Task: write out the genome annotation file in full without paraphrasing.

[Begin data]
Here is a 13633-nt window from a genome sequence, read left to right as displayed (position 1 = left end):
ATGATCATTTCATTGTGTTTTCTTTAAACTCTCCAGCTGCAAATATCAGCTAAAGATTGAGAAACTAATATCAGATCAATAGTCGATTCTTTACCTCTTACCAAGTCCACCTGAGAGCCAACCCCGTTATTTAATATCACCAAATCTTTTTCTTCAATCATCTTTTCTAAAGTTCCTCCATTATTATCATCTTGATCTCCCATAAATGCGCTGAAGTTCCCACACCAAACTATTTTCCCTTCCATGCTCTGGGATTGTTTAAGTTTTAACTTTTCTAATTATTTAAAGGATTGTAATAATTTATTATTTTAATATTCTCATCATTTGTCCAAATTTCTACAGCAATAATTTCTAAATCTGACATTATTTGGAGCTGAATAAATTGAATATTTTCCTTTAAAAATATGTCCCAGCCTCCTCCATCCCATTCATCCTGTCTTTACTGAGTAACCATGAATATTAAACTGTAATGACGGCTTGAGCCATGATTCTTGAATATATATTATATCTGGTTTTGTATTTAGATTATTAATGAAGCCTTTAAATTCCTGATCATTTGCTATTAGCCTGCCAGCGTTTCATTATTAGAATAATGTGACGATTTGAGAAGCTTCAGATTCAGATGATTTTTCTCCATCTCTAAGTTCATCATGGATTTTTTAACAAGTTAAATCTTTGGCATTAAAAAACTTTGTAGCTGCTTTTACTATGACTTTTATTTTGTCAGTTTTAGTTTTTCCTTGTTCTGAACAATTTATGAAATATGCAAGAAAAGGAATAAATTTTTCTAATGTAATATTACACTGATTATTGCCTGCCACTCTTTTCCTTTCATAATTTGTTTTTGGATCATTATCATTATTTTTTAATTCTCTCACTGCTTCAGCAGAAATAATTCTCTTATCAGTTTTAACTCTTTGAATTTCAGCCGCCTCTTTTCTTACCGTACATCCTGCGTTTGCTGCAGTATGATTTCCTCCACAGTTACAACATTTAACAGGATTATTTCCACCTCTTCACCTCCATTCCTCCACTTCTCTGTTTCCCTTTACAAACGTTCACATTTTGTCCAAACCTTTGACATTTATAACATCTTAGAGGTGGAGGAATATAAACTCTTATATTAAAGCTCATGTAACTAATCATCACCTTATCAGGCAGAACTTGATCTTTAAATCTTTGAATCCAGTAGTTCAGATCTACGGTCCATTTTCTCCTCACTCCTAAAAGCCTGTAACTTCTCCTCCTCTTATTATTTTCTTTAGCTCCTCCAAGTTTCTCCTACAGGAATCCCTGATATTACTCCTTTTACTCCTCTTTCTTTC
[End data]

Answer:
Here is a 13633-nt window from a genome sequence, read left to right as displayed (position 1 = left end):
ATGATCATTTCATTGTGTTTTCTTTAAACTCTCCAGCTGCAAATATCAGCTAAAGATTGAGAAACTAATATCAGATCAATAGTCGATTCTTTACCTCTTACCAAGTCCACCTGAGAGCCAACCCCGTTATTTAATATCACCAAATCTTTTTCTTCAATCATCTTTTCTAAAGTTCCTCCATTATTATCATCTTGATCTCCCATAAATGCGCTGAAGTTCCCACACCAAACTATTTTCCCTTCCATGCTCTGGGATTGTTTAAGTTTTAACTTTTCTAATTATTTAAAGGATTGTAATAATTTATTATTTTAATATTCTCATCATTTGTCCAAATTTCTACAGCAATAATTTCTAAATCTGACATTATTTGGAGCTGAATAAATTGAATATTTTCCTTTAAAAATATGTCCCAGCCTCCTCCATCCCATTCATCCTGTCTTTACTGAGTAACCATGAATATTAAACTGTAATGACGGCTTGAGCCATGATTCTTGAATATATATTATATCTGGTTTTGTATTTAGATTATTAATGAAGCCTTTAAATTCCTGATCATTTGCTATTAGCCTGCCAGCGTTTCATTATTAGAATAATGTGACGATTTGAGAAGCTTCAGATTCAGATGATTTTTCTCCATCTCTAAGTTCATCATGGATTTTTTAACAAGTTAAATCTTTGGCATTAAAAAACTTTGTAGCTGCTTTTACTATGACTTTTATTTTGTCAGTTTTAGTTTTTCCTTGTTCTGAACAATTTATGAAATATGCAAGAAAAGGAATAAATTTTTCTAATGTAATATTACACTGATTATTGCCTGCCACTCTTTTCCTTTCATAATTTGTTTTTGGATCATTATCATTATTTTTTAATTCTCTCACTGCTTCAGCAGAAATAATTCTCTTATCAGTTTTAACTCTTTGAATTTCAGCCGCCTCTTTTCTTACCGTACATCCTGCGTTTGCTGCAGTATGATTTCCTCCACAGTTACAACATTTAACAGGATTATTTCCACCTCTTCACCTCCATTCCTCCACTTCTCTGTTTCCCTTTACAAACGTTCACATTTTGTCCAAACCTTTGACATTTATAACATCTTAGAGGTGGAGGAATATAAACTCTTATATTAAAGCTCATGTAACTAATCATCACCTTATCAGGCAGAACTTGATCTTTAAATCTTTGAATCCAGTAGTTCAGATCTACGGTCCATTTTCTCCTCACTCCTAAAAGCCTGTAACTTCTCCTCCTCTTATTATTTTCTTTAGCTCCTCCAAGTTTCTCCTACAGGAATCCCTGATATTACTCCTTTTACTCCTCTTTCTTTC